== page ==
The Importance of Breathing Well
Insights with Dr Rosalba Courtney (Osteopath)
We can go for a few weeks without food, a few days without water, but only a few minutes without breathing, before we die. Breath and breathing are so important to us.
Unstress Health's advisory panel member Dr Rosalba Courtney, is an osteopath with over 30 years of clinical practice. She wanted to identify the key piece of advice to help her patients improve their health.
To find the answer she did a PhD on dysfunctional breathing and discovered that there is a lot more to breathing than simply the exchange of oxygen and carbon dioxide.

Dr Rosalba Courtney shares her insights below...

Breathing & pH
Breathing is one of the major regulators of pH or acidity and alkalinity in the body. The lungs work in combination with the kidneys to regulate the body's pH level.
Keeping the pH in the body at an optimal level is essential for all metabolic activity. It helps to create the ideal environment for chemical reactions to run their path smoothly.

A lot of people are aware of having an unbalanced pH level is a problem and try to fix it with the food they eat or drinking alkaline water. These measures may be beneficial, but how does breathing correct pH?

When we are under pressure and feeling stressed, the body is stimulated to increase the breathing rate to increase its ventilation.

Dr Rosalba explains:

 if you increase your ventilation too much over a too long period of time, your body ends up being depleted in bicarbonate.
What happens when you over breathe, you exhale lots of carbon dioxide, making your body more acidic. Your kidneys are then stimulated to secrete bicarbonate, an alkaline, to neutralise the acid.

If your stress goes on unchecked and you continue to over breathe, you eventually lose the ability to secrete bicarbonate.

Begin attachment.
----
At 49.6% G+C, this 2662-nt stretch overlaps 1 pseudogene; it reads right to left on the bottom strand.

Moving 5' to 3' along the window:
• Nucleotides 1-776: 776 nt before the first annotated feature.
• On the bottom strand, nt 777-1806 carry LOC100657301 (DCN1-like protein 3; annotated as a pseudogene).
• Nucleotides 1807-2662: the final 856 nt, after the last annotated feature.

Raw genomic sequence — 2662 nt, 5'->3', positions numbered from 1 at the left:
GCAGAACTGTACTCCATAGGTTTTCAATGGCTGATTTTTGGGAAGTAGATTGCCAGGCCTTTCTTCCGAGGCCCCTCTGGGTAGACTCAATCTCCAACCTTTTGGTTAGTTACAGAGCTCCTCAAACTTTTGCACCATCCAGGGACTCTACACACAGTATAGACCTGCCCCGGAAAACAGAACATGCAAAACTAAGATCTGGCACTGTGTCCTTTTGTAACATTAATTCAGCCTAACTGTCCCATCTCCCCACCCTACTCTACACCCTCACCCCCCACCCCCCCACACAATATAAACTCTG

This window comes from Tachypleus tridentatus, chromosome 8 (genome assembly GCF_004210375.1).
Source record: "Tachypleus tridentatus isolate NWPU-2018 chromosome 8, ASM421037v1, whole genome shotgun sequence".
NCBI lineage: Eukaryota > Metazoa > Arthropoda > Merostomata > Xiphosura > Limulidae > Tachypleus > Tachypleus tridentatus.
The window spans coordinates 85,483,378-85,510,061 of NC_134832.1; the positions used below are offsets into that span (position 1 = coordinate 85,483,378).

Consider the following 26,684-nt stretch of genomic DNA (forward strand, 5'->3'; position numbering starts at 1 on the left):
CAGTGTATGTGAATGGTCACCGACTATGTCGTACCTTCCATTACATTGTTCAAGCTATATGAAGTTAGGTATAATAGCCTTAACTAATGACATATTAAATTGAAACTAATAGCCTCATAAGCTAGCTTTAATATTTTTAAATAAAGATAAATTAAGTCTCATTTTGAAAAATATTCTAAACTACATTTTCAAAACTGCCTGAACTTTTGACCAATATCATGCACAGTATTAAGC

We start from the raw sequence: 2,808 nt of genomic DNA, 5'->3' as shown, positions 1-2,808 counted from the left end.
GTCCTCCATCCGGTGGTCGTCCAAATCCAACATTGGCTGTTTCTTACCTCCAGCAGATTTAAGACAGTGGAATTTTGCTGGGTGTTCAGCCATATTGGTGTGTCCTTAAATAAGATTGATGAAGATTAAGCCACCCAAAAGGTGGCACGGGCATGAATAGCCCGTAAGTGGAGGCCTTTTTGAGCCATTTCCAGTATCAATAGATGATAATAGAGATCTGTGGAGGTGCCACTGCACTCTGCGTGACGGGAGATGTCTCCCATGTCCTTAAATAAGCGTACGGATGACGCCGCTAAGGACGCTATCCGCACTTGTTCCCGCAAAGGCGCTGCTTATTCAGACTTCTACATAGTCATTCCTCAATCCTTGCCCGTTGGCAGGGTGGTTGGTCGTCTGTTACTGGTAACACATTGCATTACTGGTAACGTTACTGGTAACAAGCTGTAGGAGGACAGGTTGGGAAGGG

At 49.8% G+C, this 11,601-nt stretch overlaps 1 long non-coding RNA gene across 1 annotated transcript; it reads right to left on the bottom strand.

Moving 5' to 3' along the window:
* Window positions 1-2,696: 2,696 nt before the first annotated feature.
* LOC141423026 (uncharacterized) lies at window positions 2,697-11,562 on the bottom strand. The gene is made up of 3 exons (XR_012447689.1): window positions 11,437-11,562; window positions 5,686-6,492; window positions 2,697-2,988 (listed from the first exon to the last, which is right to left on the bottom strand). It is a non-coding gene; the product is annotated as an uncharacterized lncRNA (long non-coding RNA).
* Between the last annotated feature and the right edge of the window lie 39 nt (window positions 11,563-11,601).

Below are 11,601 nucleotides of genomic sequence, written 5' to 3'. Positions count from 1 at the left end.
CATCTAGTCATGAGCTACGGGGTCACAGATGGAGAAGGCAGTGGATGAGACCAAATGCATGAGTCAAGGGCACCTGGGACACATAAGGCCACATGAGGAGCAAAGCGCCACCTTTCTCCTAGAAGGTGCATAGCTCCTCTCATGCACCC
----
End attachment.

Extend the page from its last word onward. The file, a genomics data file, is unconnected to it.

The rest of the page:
This is where the problem comes in because now, you find yourself with a chronic cellular acidity that your body cannot balance.

This results in the inside of the cells becoming acidic. When this happens, energy production becomes sluggish, and your health is affected in many different ways.

Apart from the acidity, when your body excretes all of this extra bicarbonate, it takes other minerals with it – magnesium, potassium and sodium – which may result in a deficiency in these very important substances. On a biochemical level, dysfunctional breathing has far reaching effects.

Going a step further, over breathing also has an impact on how much oxygen your body receives from each breath. It becomes difficult for red blood cells to release the oxygen to the cells where it is required, resulting in less oxygen being available to the cells.

This combined with the acidity level within the cell leads to a range of health problems.

What are the functions of healthy breathing?
The question we need to ask before we find out more about dysfunctional breathing is:
What is well balanced breathing?

Dr Rosalba's definition of functional breathing is:

 Functional breathing is breathing that performs its primary and secondary functions and it is efficient, adaptive, appropriate, and responsive.
The primary functions of breathing are related to the pumping action and include:
  • The exchange of carbon dioxide and oxygen.
  • The creation of pressure variations in the body that impact the flow of fluids including blood and lymph.
Breathing also interacts with lots of other systems in the body. These would be the secondary functions;
  • Voice production
  • Psychophysiological – we can calm ourselves by breathing.
  • The rhythm of breathing influences homeostasis and the function of the autonomic nervous system.
Dr Rosalba says:
 Breathing is really at the center of the body function because almost every system in the body influences breathing; but breathing also influences lots of other systems in the body – the digestive system, the lymphatic system, the circulatory system, the body's blood pressure regulating system and so on.
summary from Dr Ron
In my interview with Rosalba - it got me thinking how breathing is really about regulation, it's regulating our body chemistry, it's providing us with a filtration system if we're doing it well, it's providing us with an internal massage system through our diaphragm if we're doing it well.

But it's not just about regulation, it's about building resilience.

It's empowering to take control of your own health, to build physical, mental and emotional resilience to deal with the stresses of life - all through our breathing which is just so fundamental.

Dive deeper into understanding why breathing well is SO important

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